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Permanent Collection

Giovanni Andrea Carlone - 1600–1700

(Genoa, 1639−1697)

Born 1639 in Genoa, died there in 1697. Carlone grew up in a painting family and was first trained by his father, Giovanni Battista, later he continued his studies in Rome with Carlo Maratta and visited Naples and Venice. He was active in Perugia and Rome before returning to his native city, where he painted a number of canvases and frescoes. Carlone’s style is definitely characteristic of the mature Genoese Baroque: it was the time when Roman classicism enlivened and complemented the great local tradition of decorative painting.

Lit.: Seicento, Vol. I-II, Milano 1989 (biogr. Silvia Colombo); Genova nell'eta barocca, Editor Ezia Gavazza & Giovanna Rotondi Terminiello, Genova 1992 (biogr. Rita Dugoni) [ex. cat.].

From Mannerism to Baroque

Although imported early-Baroque works prevailed in this period and those by itinerant artists, the 17th century paved the way for the future. The political circumstances in the region were relatively stabilized in spite of the Thirty Year War and the patronage gradually grew stronger. The arrival of the Jesuits in Ljubljana, the activity of the polymath Johann Weichard Valvasor, particularly his graphic workshop at Bogenšperk/Wagensperg Castle, and the foundation of the Academia operosorum at the end of the century were the key events of the time.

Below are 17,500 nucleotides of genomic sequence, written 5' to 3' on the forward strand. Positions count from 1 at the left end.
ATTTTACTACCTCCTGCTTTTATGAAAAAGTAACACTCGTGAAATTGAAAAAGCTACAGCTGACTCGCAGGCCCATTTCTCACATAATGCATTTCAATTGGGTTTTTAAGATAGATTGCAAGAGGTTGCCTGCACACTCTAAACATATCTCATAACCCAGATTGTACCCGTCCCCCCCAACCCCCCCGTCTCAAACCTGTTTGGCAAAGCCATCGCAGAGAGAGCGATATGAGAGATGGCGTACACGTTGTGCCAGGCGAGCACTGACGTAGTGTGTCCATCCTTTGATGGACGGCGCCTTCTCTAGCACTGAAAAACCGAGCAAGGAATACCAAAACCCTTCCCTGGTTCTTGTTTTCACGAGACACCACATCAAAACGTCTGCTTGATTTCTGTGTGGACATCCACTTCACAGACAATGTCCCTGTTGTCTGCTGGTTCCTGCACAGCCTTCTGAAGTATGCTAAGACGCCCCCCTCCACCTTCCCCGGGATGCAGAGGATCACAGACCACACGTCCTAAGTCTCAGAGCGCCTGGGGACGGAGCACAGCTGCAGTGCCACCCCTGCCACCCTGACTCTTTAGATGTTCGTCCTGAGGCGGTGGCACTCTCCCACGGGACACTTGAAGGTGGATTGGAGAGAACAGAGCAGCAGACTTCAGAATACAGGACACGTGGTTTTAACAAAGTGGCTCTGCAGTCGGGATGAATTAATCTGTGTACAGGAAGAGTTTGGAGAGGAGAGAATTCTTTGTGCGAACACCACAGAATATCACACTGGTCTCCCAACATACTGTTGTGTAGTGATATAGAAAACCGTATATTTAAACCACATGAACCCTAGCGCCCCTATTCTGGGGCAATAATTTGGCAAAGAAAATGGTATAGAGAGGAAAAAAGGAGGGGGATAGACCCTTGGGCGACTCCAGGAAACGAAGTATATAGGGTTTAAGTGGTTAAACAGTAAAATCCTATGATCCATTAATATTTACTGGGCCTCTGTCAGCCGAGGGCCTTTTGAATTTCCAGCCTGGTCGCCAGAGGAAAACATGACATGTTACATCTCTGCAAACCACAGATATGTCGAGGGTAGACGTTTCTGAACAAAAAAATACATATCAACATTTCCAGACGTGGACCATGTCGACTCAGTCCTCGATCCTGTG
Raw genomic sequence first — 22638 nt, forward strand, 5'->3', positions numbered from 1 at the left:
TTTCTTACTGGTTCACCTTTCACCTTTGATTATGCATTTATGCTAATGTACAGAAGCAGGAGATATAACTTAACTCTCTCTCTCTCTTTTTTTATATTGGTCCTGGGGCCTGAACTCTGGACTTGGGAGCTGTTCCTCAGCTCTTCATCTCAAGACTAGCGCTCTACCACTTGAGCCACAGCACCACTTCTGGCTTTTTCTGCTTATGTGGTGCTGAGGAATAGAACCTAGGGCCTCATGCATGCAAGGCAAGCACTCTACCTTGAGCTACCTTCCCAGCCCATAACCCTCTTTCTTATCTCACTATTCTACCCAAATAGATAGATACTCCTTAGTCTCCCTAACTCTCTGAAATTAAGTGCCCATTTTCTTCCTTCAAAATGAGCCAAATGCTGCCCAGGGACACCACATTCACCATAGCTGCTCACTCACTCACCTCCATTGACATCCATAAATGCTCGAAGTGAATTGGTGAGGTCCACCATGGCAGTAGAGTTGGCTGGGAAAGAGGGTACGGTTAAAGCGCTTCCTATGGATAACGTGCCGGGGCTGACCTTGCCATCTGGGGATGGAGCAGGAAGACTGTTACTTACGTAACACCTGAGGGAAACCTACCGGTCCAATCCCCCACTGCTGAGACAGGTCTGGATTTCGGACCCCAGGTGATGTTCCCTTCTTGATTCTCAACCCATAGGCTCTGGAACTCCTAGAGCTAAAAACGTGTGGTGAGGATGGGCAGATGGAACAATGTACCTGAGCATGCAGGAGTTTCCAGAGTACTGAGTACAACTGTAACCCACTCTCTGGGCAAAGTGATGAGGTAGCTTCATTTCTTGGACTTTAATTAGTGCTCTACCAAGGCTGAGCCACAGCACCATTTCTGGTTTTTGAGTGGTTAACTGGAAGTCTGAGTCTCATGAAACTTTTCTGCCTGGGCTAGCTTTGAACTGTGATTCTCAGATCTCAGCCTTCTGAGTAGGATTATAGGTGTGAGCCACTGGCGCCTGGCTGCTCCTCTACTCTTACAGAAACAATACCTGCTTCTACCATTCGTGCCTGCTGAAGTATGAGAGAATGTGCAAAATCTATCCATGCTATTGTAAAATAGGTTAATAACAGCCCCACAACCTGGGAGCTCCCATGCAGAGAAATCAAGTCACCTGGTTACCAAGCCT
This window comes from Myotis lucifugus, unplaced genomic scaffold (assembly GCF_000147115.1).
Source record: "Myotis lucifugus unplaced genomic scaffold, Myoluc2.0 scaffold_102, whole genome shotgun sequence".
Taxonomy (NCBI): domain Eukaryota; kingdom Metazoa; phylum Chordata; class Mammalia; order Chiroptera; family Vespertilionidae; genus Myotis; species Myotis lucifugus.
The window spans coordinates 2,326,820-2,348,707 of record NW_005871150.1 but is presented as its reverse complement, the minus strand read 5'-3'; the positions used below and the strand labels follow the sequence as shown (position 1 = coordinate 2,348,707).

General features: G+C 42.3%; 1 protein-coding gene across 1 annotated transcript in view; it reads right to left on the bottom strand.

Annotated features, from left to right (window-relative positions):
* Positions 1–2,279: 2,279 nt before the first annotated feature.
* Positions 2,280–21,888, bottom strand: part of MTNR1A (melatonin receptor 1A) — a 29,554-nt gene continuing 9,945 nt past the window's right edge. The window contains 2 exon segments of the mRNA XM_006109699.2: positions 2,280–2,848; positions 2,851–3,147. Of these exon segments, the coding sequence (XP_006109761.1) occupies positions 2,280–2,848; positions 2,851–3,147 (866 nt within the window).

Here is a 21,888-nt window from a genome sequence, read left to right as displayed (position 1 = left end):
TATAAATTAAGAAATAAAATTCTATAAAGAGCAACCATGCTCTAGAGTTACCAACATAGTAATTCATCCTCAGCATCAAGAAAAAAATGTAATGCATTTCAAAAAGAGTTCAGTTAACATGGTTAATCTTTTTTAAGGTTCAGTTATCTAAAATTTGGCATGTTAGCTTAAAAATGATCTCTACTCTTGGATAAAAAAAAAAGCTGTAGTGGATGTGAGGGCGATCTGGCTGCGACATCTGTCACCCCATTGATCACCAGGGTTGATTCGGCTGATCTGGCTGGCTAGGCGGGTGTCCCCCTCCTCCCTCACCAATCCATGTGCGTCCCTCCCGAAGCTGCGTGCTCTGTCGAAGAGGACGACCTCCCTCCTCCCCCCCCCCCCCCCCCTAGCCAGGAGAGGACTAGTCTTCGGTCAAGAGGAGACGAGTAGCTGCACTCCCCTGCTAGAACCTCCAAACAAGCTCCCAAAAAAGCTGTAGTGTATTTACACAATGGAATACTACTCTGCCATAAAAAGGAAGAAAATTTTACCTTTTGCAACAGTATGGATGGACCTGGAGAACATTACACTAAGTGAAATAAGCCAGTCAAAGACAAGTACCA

Characteristic of sculptural production on the Slovenian territory in the 17th century were the so-called “golden altars”. As a rule, these were gilded and polychrome carved wooden retables with rich ornamentation, first with crustaceous patterns which turned into vine and grapes that covered architectural framework until the achantus foliage took over and obliterated architectural structure completely. The making of golden altars included several branches of fine arts: prints, carving, gilding, painting. Religious painting of the first half of the century still contains Mannerist elements; in the second half also secular motifs became more numerous, particularly genre scenes and aristocratic portraits. The artworks mainly echo northern early-Baroque influences. 

Noteworthy among the newcomers who settled in Carniola with their workshops were the painter and gilder Hans Georg Geiger von Geigerfeld in the mid-century, who had moved to Carniola from the region of the Central Alps, and the Fleming Almanach in the third quarter of the 17th century, known only by his nickname, who worked here only for a few years. The extraordinary productivity and skills of the latter are evidenced by his rare surviving works, mentions in Valvasor’s books, and aristocratic probate inventories.